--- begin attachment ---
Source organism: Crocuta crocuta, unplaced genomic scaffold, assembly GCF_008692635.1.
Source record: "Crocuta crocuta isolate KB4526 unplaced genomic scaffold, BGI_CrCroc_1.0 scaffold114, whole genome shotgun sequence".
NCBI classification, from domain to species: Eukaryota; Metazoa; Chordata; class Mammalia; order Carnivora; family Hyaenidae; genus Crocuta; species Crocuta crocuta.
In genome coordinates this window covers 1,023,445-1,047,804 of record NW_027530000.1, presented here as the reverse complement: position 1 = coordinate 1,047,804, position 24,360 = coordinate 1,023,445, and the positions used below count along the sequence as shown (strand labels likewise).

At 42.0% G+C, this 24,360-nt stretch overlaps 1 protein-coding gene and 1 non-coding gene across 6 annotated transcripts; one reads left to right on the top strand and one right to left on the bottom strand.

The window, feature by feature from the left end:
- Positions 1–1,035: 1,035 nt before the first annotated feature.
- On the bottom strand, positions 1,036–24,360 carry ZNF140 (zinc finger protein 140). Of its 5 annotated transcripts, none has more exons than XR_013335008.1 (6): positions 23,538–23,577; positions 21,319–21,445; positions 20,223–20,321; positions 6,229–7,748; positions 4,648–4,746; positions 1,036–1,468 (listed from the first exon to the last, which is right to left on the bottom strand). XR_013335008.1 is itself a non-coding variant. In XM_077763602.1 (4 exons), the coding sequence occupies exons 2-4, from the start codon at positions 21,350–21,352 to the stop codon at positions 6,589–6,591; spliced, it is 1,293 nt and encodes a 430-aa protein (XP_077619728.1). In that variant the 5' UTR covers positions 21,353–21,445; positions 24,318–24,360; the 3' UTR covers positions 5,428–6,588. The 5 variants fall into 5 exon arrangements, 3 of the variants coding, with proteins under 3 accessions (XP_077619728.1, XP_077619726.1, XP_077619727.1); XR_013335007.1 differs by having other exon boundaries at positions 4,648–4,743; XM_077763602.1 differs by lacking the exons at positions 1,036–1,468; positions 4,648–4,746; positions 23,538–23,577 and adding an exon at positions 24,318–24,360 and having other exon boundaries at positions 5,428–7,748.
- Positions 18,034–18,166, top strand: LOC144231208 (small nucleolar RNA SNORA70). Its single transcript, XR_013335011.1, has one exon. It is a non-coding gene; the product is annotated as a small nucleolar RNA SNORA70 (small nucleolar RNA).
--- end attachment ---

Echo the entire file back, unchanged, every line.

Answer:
Source organism: Crocuta crocuta, unplaced genomic scaffold, assembly GCF_008692635.1.
Source record: "Crocuta crocuta isolate KB4526 unplaced genomic scaffold, BGI_CrCroc_1.0 scaffold114, whole genome shotgun sequence".
NCBI classification, from domain to species: Eukaryota; Metazoa; Chordata; class Mammalia; order Carnivora; family Hyaenidae; genus Crocuta; species Crocuta crocuta.
In genome coordinates this window covers 1,023,445-1,047,804 of record NW_027530000.1, presented here as the reverse complement: position 1 = coordinate 1,047,804, position 24,360 = coordinate 1,023,445, and the positions used below count along the sequence as shown (strand labels likewise).

At 42.0% G+C, this 24,360-nt stretch overlaps 1 protein-coding gene and 1 non-coding gene across 6 annotated transcripts; one reads left to right on the top strand and one right to left on the bottom strand.

The window, feature by feature from the left end:
- Positions 1–1,035: 1,035 nt before the first annotated feature.
- On the bottom strand, positions 1,036–24,360 carry ZNF140 (zinc finger protein 140). Of its 5 annotated transcripts, none has more exons than XR_013335008.1 (6): positions 23,538–23,577; positions 21,319–21,445; positions 20,223–20,321; positions 6,229–7,748; positions 4,648–4,746; positions 1,036–1,468 (listed from the first exon to the last, which is right to left on the bottom strand). XR_013335008.1 is itself a non-coding variant. In XM_077763602.1 (4 exons), the coding sequence occupies exons 2-4, from the start codon at positions 21,350–21,352 to the stop codon at positions 6,589–6,591; spliced, it is 1,293 nt and encodes a 430-aa protein (XP_077619728.1). In that variant the 5' UTR covers positions 21,353–21,445; positions 24,318–24,360; the 3' UTR covers positions 5,428–6,588. The 5 variants fall into 5 exon arrangements, 3 of the variants coding, with proteins under 3 accessions (XP_077619728.1, XP_077619726.1, XP_077619727.1); XR_013335007.1 differs by having other exon boundaries at positions 4,648–4,743; XM_077763602.1 differs by lacking the exons at positions 1,036–1,468; positions 4,648–4,746; positions 23,538–23,577 and adding an exon at positions 24,318–24,360 and having other exon boundaries at positions 5,428–7,748.
- Positions 18,034–18,166, top strand: LOC144231208 (small nucleolar RNA SNORA70). Its single transcript, XR_013335011.1, has one exon. It is a non-coding gene; the product is annotated as a small nucleolar RNA SNORA70 (small nucleolar RNA).